Brøckhouse, a microbrewery located in 46-year-old brewer Allan Poulsen’s basement in the suburban town of Hillerød, north of Copenhagen, is one of the newest Danish breweries. Poulsen is a homebrewer turned pro. He still works four days a week in Copenhagen as an information technology consultant.
Starting with a homemade 40-liter homebrew system five years ago, Poulsen upgraded to a 500-liter batch commercial system last year. He specializes in brewing top-fermenting ales, the first Danish brewery to do so since the mid-1800s. He buys his malts and hops from Danish, British, German, Belgian and American suppliers. His yeast comes from Wyeast Labs in Mt. Hood, OR. The Brøckhouse beers, first sold commercially in December 2001, are draft only, except for a few special hand-filled 1-liter and 3-liter bottles. The first two Brøckhouse beers available for tasting in May of this year at the Danish Beer Festival in Copenhagen were IPA (hoppy in the American style with Cascade hops in the finish) and Wit (fresh, bright and lovely, perfectly capturing the classic Belgian-style wheat beer). Poulsen said a barley wine was conditioning in the tanks for a later release.
Brøckhouse beers were selling last spring in several cafés in Copenhagen and one in Odense, the largest city on Funen.
The Ørbæk Brewery, located in the village of Ørbæk on Funen, will be the newest Danish micro when it opens in late 2002. Located in an old brewery and maltery established in 1906, Ørbæk will concentrate in brewing organic beers. The owner, who also owns a natural foods store in Århus, has been producing organic sodas in the Ørbæk site for several years. He hired 38-year-old Jørgen Sonne as head brewer.
Sonne, an accomplished homebrewer for eight years, is a former blacksmith and mechanical engineer. He studied brewing at BrewLab at Sunderland University in the United Kingdom and apprenticed at the Border Brewery, also in the UK. He describes working at Ørbæk his “dream job.” Speaking of Sonne, Torben Steenberg, a member of the Danish beer consumer organization Danske Ølentusiaster (Danish Beer Enthusiasts), said, “We have high hopes for this fellow.”
The first beers expected from Ørbæk will be Classic (a pils), Ale (Trappist style), Half and Half (dark lager/bock blend) and Weissbier (unfiltered with 60 percent wheat malt.)
The next village over from Ørbæk is Refsvindinge (unpronounceable by most Danes, not to mention other nationalities), where in 1885 Hans Poul Rasmussen established a maltery. Today, the fourth generation Rasmussen, John Juul, operates the Refsvindinge Brewery and Maltery, a true farmhouse brewery, with the home up front and the brewing barns out back.
John Rasmussen learned brewing from his father who learned it from his father who learned it from Hans Poul. This is old-fashioned Danish family brewing. The equipment may look old, primitive and beat up, but at Refsvindinge, traditional methods and equipment work fine. Rasmussen brews lagers and ales, his ales being the only Danish-brewed ones until Brøckhouse and Carlsberg produced ales in the last few years.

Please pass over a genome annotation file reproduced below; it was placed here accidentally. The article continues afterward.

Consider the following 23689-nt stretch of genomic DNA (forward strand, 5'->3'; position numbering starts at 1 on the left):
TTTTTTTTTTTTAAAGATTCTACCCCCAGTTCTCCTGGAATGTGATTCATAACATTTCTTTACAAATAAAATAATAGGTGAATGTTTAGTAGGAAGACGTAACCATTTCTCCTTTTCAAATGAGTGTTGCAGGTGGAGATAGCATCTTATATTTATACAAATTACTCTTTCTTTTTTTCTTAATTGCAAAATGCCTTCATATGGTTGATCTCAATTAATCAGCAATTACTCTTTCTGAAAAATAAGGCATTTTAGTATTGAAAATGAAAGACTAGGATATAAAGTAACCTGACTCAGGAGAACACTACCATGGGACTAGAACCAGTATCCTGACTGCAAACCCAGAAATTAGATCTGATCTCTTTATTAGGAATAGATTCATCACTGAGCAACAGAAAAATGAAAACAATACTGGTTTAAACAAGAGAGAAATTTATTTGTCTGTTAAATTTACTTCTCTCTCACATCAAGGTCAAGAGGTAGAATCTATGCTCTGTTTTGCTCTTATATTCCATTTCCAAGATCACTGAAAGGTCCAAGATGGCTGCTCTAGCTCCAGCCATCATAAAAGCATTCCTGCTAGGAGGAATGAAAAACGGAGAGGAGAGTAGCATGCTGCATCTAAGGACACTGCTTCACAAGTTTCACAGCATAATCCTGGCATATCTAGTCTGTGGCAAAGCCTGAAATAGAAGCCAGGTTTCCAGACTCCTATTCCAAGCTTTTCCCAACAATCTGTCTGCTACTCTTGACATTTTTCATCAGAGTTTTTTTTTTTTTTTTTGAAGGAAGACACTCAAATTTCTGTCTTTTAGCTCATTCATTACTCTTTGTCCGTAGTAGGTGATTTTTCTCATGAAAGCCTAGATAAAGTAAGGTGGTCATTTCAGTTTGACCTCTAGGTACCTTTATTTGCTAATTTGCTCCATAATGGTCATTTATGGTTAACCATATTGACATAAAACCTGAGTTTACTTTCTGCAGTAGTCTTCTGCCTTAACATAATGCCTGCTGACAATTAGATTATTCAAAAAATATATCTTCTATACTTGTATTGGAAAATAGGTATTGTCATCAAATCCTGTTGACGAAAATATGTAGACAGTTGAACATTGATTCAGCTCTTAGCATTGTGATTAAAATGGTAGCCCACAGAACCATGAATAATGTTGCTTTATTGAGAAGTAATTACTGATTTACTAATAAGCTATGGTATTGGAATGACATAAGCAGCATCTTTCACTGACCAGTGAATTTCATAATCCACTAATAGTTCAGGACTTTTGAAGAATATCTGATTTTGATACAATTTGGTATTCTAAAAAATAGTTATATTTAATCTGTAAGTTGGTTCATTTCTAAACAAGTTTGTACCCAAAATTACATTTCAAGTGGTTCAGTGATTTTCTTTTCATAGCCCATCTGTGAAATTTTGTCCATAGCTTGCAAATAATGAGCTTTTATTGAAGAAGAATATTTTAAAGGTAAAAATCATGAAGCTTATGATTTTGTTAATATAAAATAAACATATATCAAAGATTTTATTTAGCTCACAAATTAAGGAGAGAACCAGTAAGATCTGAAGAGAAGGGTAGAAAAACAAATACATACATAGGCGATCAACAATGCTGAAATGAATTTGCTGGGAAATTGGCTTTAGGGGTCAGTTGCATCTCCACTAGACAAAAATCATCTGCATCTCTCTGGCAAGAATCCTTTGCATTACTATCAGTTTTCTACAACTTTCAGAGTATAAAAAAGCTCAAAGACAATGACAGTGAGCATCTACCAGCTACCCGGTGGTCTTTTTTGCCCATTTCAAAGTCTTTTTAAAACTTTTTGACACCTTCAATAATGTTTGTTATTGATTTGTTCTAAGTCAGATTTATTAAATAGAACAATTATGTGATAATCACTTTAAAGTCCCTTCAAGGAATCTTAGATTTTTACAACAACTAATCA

In the old days, Refsvindinge produced Hvidtøl (white beer; a popular beer produced by many Danish breweries, which was actually a dark, top-fermented sweet ale) and in later years was a distributor for Carlsberg. When a new Carlsberg sales manager in the 1970s suggested that perhaps they should stop making their own beer if they wanted to continue selling Carlsberg, the Rasmussen in charge at the time made an easy decision—drop Carlsberg and brew their own beers.
Today, these beers include Pilsner (typical Danish pilsner character, just a bit bigger all around), Hvid Guld (White Gold; a slightly stronger lager), Ægte Fynske A-Z Ale No. 16 (Genuine Funen; the brewery’s biggest seller and the only ale brewed in Denmark for many years; copper brown, all-malt, sweet, caramel- and treacle-like, roasty and complex), Brygmesterens Egen Pils (Brewmaster’s Own Pils; a sweet, amber pilsner), Påske Bryg (Easter Brew; a pilsner). The brewery produces two children’s beers, a Danish holiday tradition: Lys Bjørneøl (Light Bear Beer; a 2.4% pilsner) and Mørk Hvidtøl (the incongruously named Dark White Beer; a 2.4% incredibly sweet, dark ale).
Two specialties of Refsvindinge deserve special mention. From the old, old days, Refsvindinge brews something called Skibsøl (Ship’s Beer), re-introduced in Denmark by Refsvindinge in 1994.This beer is brewed with malts smoked in Refsvindinge’s own maltery. In times past, Danish sailors thought that raw, smoky, roasted malt preserved beer for long sea journeys. No highly-hopped, strong IPAs for Danish seamen. Skibsøl, bottom fermented, is dark, raw, and tastes a little like rope and tar.
A beer brewed especially for the Danish Beer Festival last May was Enkens Anden Lyst, Ægte Fynsk Hvedøl (Widow’s Second Desire, Genuine Funen Wheat Beer.) Brewed in the Belgian style, with help from homebrewer Niels Thomsen of the Hand Brewers Guild in Århus, Enkens Anden Lyst was the result of a bet placed between the previously mentioned Torben Steenberg and John Rasmussen in early 2001 as to whether Rasmussen could come up with a new beer before the May beer festival. Rasmussen won the bet with a beer brewed with unmalted wheat, oats and pilsner malt, Hallertau Perle and Saaz hops, bitter orange peel, coriander, just a bit of cumin and Belgian ale yeast. The finished beer, brewed on Easter Saturday, March 2002, is cloudy gold, highly phenolic, tart and clove-like and dry in the finish. It’s unfiltered, non-pasteurized and bottle conditioned. And quite distinctive.